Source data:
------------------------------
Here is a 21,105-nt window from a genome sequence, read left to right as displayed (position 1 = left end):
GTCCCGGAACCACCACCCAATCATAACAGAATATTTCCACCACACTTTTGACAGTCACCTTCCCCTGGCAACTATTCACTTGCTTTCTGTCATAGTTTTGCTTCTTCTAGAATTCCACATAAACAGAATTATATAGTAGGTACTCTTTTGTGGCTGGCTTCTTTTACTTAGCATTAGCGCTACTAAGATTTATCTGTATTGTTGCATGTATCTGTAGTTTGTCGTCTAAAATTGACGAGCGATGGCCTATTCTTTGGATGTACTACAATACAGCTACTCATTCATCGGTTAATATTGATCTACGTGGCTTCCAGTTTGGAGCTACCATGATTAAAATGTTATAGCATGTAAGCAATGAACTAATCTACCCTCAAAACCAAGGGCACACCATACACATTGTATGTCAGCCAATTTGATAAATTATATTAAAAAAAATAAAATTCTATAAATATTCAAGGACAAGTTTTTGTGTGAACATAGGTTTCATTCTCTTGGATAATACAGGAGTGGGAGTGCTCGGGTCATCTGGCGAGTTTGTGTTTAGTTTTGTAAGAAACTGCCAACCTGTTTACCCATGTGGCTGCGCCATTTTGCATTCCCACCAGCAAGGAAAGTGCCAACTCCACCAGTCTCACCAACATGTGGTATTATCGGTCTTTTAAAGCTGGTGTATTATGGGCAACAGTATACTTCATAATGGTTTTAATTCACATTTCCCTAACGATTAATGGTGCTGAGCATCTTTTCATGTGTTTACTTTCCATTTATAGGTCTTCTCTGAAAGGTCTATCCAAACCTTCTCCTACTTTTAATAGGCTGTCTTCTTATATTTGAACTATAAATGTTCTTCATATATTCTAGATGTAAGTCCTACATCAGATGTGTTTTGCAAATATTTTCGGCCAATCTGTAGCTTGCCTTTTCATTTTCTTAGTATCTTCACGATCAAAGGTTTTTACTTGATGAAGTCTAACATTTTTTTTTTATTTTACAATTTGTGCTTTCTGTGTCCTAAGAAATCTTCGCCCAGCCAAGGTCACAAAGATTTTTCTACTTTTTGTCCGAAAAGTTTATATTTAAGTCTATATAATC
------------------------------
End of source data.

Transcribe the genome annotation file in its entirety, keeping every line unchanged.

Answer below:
Here is a 21,105-nt window from a genome sequence, read left to right as displayed (position 1 = left end):
GTCCCGGAACCACCACCCAATCATAACAGAATATTTCCACCACACTTTTGACAGTCACCTTCCCCTGGCAACTATTCACTTGCTTTCTGTCATAGTTTTGCTTCTTCTAGAATTCCACATAAACAGAATTATATAGTAGGTACTCTTTTGTGGCTGGCTTCTTTTACTTAGCATTAGCGCTACTAAGATTTATCTGTATTGTTGCATGTATCTGTAGTTTGTCGTCTAAAATTGACGAGCGATGGCCTATTCTTTGGATGTACTACAATACAGCTACTCATTCATCGGTTAATATTGATCTACGTGGCTTCCAGTTTGGAGCTACCATGATTAAAATGTTATAGCATGTAAGCAATGAACTAATCTACCCTCAAAACCAAGGGCACACCATACACATTGTATGTCAGCCAATTTGATAAATTATATTAAAAAAAATAAAATTCTATAAATATTCAAGGACAAGTTTTTGTGTGAACATAGGTTTCATTCTCTTGGATAATACAGGAGTGGGAGTGCTCGGGTCATCTGGCGAGTTTGTGTTTAGTTTTGTAAGAAACTGCCAACCTGTTTACCCATGTGGCTGCGCCATTTTGCATTCCCACCAGCAAGGAAAGTGCCAACTCCACCAGTCTCACCAACATGTGGTATTATCGGTCTTTTAAAGCTGGTGTATTATGGGCAACAGTATACTTCATAATGGTTTTAATTCACATTTCCCTAACGATTAATGGTGCTGAGCATCTTTTCATGTGTTTACTTTCCATTTATAGGTCTTCTCTGAAAGGTCTATCCAAACCTTCTCCTACTTTTAATAGGCTGTCTTCTTATATTTGAACTATAAATGTTCTTCATATATTCTAGATGTAAGTCCTACATCAGATGTGTTTTGCAAATATTTTCGGCCAATCTGTAGCTTGCCTTTTCATTTTCTTAGTATCTTCACGATCAAAGGTTTTTACTTGATGAAGTCTAACATTTTTTTTTTATTTTACAATTTGTGCTTTCTGTGTCCTAAGAAATCTTCGCCCAGCCAAGGTCACAAAGATTTTTCTACTTTTTGTCCGAAAAGTTTATATTTAAGTCTATATAATC